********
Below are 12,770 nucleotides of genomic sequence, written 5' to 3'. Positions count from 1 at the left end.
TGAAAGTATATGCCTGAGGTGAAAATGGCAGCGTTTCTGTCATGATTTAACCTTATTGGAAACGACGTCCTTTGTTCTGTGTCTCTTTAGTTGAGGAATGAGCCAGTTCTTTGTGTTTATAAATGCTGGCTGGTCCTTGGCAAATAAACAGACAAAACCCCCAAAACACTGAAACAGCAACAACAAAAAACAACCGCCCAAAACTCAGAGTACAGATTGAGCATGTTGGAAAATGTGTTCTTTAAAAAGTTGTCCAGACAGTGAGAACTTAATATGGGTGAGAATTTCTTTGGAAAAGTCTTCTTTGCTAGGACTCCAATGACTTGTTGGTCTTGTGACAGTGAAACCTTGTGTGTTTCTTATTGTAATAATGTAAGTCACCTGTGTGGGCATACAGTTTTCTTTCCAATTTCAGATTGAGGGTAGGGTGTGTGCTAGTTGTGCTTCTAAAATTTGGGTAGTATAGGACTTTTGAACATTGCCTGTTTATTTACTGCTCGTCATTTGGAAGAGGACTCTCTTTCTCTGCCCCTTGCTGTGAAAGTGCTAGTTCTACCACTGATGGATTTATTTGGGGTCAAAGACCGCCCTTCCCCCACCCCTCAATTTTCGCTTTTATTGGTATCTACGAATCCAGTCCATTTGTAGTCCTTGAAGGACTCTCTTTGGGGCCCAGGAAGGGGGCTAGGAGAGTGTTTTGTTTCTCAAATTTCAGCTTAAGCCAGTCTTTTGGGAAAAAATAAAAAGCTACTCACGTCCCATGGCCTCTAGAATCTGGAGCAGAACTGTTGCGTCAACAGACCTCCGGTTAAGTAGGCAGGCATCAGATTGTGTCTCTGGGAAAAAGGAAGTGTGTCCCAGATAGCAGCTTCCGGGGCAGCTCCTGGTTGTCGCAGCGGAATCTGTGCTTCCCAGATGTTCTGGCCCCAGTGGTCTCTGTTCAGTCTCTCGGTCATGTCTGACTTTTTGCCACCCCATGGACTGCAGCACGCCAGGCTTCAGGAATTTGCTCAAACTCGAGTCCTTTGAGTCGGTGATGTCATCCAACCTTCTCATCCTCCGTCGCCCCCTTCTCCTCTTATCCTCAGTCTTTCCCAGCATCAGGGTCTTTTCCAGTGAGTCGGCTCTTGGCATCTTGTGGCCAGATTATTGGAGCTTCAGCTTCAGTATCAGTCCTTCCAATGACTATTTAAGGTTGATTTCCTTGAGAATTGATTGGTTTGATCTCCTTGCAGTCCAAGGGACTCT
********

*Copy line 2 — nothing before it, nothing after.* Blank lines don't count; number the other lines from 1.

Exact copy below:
TGAAAGTATATGCCTGAGGTGAAAATGGCAGCGTTTCTGTCATGATTTAACCTTATTGGAAACGACGTCCTTTGTTCTGTGTCTCTTTAGTTGAGGAATGAGCCAGTTCTTTGTGTTTATAAATGCTGGCTGGTCCTTGGCAAATAAACAGACAAAACCCCCAAAACACTGAAACAGCAACAACAAAAAACAACCGCCCAAAACTCAGAGTACAGATTGAGCATGTTGGAAAATGTGTTCTTTAAAAAGTTGTCCAGACAGTGAGAACTTAATATGGGTGAGAATTTCTTTGGAAAAGTCTTCTTTGCTAGGACTCCAATGACTTGTTGGTCTTGTGACAGTGAAACCTTGTGTGTTTCTTATTGTAATAATGTAAGTCACCTGTGTGGGCATACAGTTTTCTTTCCAATTTCAGATTGAGGGTAGGGTGTGTGCTAGTTGTGCTTCTAAAATTTGGGTAGTATAGGACTTTTGAACATTGCCTGTTTATTTACTGCTCGTCATTTGGAAGAGGACTCTCTTTCTCTGCCCCTTGCTGTGAAAGTGCTAGTTCTACCACTGATGGATTTATTTGGGGTCAAAGACCGCCCTTCCCCCACCCCTCAATTTTCGCTTTTATTGGTATCTACGAATCCAGTCCATTTGTAGTCCTTGAAGGACTCTCTTTGGGGCCCAGGAAGGGGGCTAGGAGAGTGTTTTGTTTCTCAAATTTCAGCTTAAGCCAGTCTTTTGGGAAAAAATAAAAAGCTACTCACGTCCCATGGCCTCTAGAATCTGGAGCAGAACTGTTGCGTCAACAGACCTCCGGTTAAGTAGGCAGGCATCAGATTGTGTCTCTGGGAAAAAGGAAGTGTGTCCCAGATAGCAGCTTCCGGGGCAGCTCCTGGTTGTCGCAGCGGAATCTGTGCTTCCCAGATGTTCTGGCCCCAGTGGTCTCTGTTCAGTCTCTCGGTCATGTCTGACTTTTTGCCACCCCATGGACTGCAGCACGCCAGGCTTCAGGAATTTGCTCAAACTCGAGTCCTTTGAGTCGGTGATGTCATCCAACCTTCTCATCCTCCGTCGCCCCCTTCTCCTCTTATCCTCAGTCTTTCCCAGCATCAGGGTCTTTTCCAGTGAGTCGGCTCTTGGCATCTTGTGGCCAGATTATTGGAGCTTCAGCTTCAGTATCAGTCCTTCCAATGACTATTTAAGGTTGATTTCCTTGAGAATTGATTGGTTTGATCTCCTTGCAGTCCAAGGGACTCT